The growth along the sides and in the cracks has similar causes. The side-growth typically results from grass growing over the sidewalk. This grass traps wind-blown soil and organic particles and, as it ages and dies, the blades contribute to the organic material under the living growth. Over time, you get soil, which then allows the grass to grow even better. The growth in the cracks can be infiltration from the edges along with weed seeds that sprout in the wind-blown soil particles and organic material that naturally builds up in crevasses.
Some of those sidewalks look to have been unused for years, especially those pictured in photos 3-5. If they aren't ever used by you, you could simply add some topsoil to them and encourage the grass to continue growing over them. In times of drought that grass would go dormant first, but otherwise it would look like the rest of your lawn. I have seen this in the older portions of my own small city (example: one guy wanted to expand a flower bed at the front of his house and when he began manually trenching for the edging ran across a sidewalk that was three inches below grade).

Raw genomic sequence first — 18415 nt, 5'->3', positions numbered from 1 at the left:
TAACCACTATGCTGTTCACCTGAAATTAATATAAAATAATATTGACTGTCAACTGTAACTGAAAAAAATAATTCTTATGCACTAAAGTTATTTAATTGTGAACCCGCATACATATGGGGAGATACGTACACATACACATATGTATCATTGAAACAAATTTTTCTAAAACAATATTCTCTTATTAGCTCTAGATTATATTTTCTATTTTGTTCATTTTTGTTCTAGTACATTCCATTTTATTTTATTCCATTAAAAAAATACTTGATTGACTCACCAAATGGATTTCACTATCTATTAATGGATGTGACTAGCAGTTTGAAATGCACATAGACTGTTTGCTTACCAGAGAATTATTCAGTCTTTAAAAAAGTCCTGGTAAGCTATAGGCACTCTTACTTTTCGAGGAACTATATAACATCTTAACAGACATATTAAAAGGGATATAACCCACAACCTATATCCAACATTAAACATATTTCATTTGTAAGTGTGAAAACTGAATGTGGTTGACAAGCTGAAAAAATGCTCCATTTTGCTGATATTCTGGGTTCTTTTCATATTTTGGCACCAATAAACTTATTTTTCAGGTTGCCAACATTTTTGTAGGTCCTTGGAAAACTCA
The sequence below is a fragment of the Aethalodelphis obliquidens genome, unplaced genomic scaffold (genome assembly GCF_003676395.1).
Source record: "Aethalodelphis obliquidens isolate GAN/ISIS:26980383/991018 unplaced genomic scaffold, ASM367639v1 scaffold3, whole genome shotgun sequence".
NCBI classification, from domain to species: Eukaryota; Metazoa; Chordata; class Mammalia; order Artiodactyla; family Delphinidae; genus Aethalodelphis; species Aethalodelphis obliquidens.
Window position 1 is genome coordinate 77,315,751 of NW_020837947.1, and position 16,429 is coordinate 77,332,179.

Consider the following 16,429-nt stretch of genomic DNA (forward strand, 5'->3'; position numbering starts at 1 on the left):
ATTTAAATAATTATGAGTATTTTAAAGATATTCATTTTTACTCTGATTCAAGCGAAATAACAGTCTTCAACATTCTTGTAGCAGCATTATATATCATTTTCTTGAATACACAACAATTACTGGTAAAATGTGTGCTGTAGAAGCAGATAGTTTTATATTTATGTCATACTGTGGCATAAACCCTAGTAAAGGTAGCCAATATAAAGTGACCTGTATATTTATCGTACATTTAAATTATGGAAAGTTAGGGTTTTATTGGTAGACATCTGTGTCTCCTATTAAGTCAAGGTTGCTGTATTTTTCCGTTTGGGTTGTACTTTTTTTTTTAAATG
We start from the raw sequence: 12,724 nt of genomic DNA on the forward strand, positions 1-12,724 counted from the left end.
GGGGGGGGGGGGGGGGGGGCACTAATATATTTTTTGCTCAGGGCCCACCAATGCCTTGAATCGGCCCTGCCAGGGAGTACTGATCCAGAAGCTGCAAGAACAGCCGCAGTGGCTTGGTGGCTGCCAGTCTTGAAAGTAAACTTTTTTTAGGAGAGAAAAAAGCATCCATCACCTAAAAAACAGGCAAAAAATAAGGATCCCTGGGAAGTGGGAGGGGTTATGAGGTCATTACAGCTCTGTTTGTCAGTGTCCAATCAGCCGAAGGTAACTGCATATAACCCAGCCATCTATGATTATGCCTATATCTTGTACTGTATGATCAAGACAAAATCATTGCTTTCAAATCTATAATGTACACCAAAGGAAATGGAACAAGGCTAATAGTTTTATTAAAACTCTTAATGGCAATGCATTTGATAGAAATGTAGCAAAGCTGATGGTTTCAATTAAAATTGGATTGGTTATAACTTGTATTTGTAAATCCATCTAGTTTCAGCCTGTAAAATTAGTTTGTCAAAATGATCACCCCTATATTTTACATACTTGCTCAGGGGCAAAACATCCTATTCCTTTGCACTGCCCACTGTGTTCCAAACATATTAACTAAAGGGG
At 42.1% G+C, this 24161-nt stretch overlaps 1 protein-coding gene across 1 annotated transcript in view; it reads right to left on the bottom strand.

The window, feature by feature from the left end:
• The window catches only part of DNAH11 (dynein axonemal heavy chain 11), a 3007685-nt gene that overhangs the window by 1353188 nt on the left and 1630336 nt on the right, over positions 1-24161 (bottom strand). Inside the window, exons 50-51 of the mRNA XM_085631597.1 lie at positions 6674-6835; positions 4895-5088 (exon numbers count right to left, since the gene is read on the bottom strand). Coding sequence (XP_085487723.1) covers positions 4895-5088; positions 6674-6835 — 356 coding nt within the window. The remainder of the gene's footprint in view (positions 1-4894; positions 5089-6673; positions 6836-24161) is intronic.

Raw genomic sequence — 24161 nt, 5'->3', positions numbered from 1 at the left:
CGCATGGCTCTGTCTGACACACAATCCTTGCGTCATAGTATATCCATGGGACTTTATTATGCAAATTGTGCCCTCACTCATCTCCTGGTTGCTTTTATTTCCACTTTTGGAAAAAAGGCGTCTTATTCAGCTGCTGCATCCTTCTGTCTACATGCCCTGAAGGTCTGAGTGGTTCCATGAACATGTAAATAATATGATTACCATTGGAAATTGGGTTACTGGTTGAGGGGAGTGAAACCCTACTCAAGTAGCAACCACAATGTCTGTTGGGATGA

Otherwise, your plan to remove the grass and soil along the edges will work; doing it manually will be a good workout, or you can buy an edger. There really is no way to know how many power edger blades you'll go through without knowing how many linear feet you have to edge. Some folks may opt for a string trimmer, but that may require many string replacements. If you go the manual route, buy a half-moon edger and sharpen the blade as needed. Cheaper than a power edger, but more work, of course.
As for the growth in the cracks, you may have to resort to a hand-trowel and/or a Korean tool called a Ho-Mi. As you can see via the link, this tool has a narrow pointed tip that's good for getting things out of cracks. I don't think you'll be able to get that growth and soil out without resorting to working on your hands and knees for more than a few hours.